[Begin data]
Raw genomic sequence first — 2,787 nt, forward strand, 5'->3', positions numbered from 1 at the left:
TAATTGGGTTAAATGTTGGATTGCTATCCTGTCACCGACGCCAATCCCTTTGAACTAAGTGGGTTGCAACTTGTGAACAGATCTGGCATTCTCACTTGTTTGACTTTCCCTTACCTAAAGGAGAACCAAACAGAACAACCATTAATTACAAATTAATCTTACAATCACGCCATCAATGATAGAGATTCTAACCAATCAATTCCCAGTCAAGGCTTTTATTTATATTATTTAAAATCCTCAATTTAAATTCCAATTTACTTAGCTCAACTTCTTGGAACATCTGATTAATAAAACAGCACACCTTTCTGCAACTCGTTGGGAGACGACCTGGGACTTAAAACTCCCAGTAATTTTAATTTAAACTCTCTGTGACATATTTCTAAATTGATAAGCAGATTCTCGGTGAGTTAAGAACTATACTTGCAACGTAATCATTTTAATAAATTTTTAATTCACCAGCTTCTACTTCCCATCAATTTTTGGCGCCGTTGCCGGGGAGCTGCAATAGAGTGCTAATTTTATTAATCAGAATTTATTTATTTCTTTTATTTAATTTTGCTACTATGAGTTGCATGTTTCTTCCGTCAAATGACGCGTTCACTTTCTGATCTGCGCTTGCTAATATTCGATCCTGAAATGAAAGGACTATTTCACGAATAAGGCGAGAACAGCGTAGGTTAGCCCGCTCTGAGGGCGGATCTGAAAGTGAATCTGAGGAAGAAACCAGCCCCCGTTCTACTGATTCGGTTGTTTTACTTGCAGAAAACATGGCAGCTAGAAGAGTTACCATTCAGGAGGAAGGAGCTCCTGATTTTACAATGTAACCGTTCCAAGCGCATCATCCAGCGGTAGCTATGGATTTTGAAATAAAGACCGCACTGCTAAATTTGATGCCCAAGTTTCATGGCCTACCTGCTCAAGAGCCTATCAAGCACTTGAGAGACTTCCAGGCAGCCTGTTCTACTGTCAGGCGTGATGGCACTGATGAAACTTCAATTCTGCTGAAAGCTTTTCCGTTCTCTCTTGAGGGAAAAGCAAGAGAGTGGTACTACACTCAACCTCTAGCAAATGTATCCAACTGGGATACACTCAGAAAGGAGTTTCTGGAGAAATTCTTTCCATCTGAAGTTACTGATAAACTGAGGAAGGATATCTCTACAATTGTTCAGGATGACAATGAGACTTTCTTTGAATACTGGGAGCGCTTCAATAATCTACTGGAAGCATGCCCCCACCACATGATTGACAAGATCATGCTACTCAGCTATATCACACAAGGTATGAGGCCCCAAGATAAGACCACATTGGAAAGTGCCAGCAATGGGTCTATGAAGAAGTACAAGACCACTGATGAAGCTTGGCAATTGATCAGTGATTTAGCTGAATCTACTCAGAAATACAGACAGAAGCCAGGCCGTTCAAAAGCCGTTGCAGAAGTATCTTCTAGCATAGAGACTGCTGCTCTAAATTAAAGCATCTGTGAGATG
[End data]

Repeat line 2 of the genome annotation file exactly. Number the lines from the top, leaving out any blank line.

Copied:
TAATTGGGTTAAATGTTGGATTGCTATCCTGTCACCGACGCCAATCCCTTTGAACTAAGTGGGTTGCAACTTGTGAACAGATCTGGCATTCTCACTTGTTTGACTTTCCCTTACCTAAAGGAGAACCAAACAGAACAACCATTAATTACAAATTAATCTTACAATCACGCCATCAATGATAGAGATTCTAACCAATCAATTCCCAGTCAAGGCTTTTATTTATATTATTTAAAATCCTCAATTTAAATTCCAATTTACTTAGCTCAACTTCTTGGAACATCTGATTAATAAAACAGCACACCTTTCTGCAACTCGTTGGGAGACGACCTGGGACTTAAAACTCCCAGTAATTTTAATTTAAACTCTCTGTGACATATTTCTAAATTGATAAGCAGATTCTCGGTGAGTTAAGAACTATACTTGCAACGTAATCATTTTAATAAATTTTTAATTCACCAGCTTCTACTTCCCATCAATTTTTGGCGCCGTTGCCGGGGAGCTGCAATAGAGTGCTAATTTTATTAATCAGAATTTATTTATTTCTTTTATTTAATTTTGCTACTATGAGTTGCATGTTTCTTCCGTCAAATGACGCGTTCACTTTCTGATCTGCGCTTGCTAATATTCGATCCTGAAATGAAAGGACTATTTCACGAATAAGGCGAGAACAGCGTAGGTTAGCCCGCTCTGAGGGCGGATCTGAAAGTGAATCTGAGGAAGAAACCAGCCCCCGTTCTACTGATTCGGTTGTTTTACTTGCAGAAAACATGGCAGCTAGAAGAGTTACCATTCAGGAGGAAGGAGCTCCTGATTTTACAATGTAACCGTTCCAAGCGCATCATCCAGCGGTAGCTATGGATTTTGAAATAAAGACCGCACTGCTAAATTTGATGCCCAAGTTTCATGGCCTACCTGCTCAAGAGCCTATCAAGCACTTGAGAGACTTCCAGGCAGCCTGTTCTACTGTCAGGCGTGATGGCACTGATGAAACTTCAATTCTGCTGAAAGCTTTTCCGTTCTCTCTTGAGGGAAAAGCAAGAGAGTGGTACTACACTCAACCTCTAGCAAATGTATCCAACTGGGATACACTCAGAAAGGAGTTTCTGGAGAAATTCTTTCCATCTGAAGTTACTGATAAACTGAGGAAGGATATCTCTACAATTGTTCAGGATGACAATGAGACTTTCTTTGAATACTGGGAGCGCTTCAATAATCTACTGGAAGCATGCCCCCACCACATGATTGACAAGATCATGCTACTCAGCTATATCACACAAGGTATGAGGCCCCAAGATAAGACCACATTGGAAAGTGCCAGCAATGGGTCTATGAAGAAGTACAAGACCACTGATGAAGCTTGGCAATTGATCAGTGATTTAGCTGAATCTACTCAGAAATACAGACAGAAGCCAGGCCGTTCAAAAGCCGTTGCAGAAGTATCTTCTAGCATAGAGACTGCTGCTCTAAATTAAAGCATCTGTGAGATG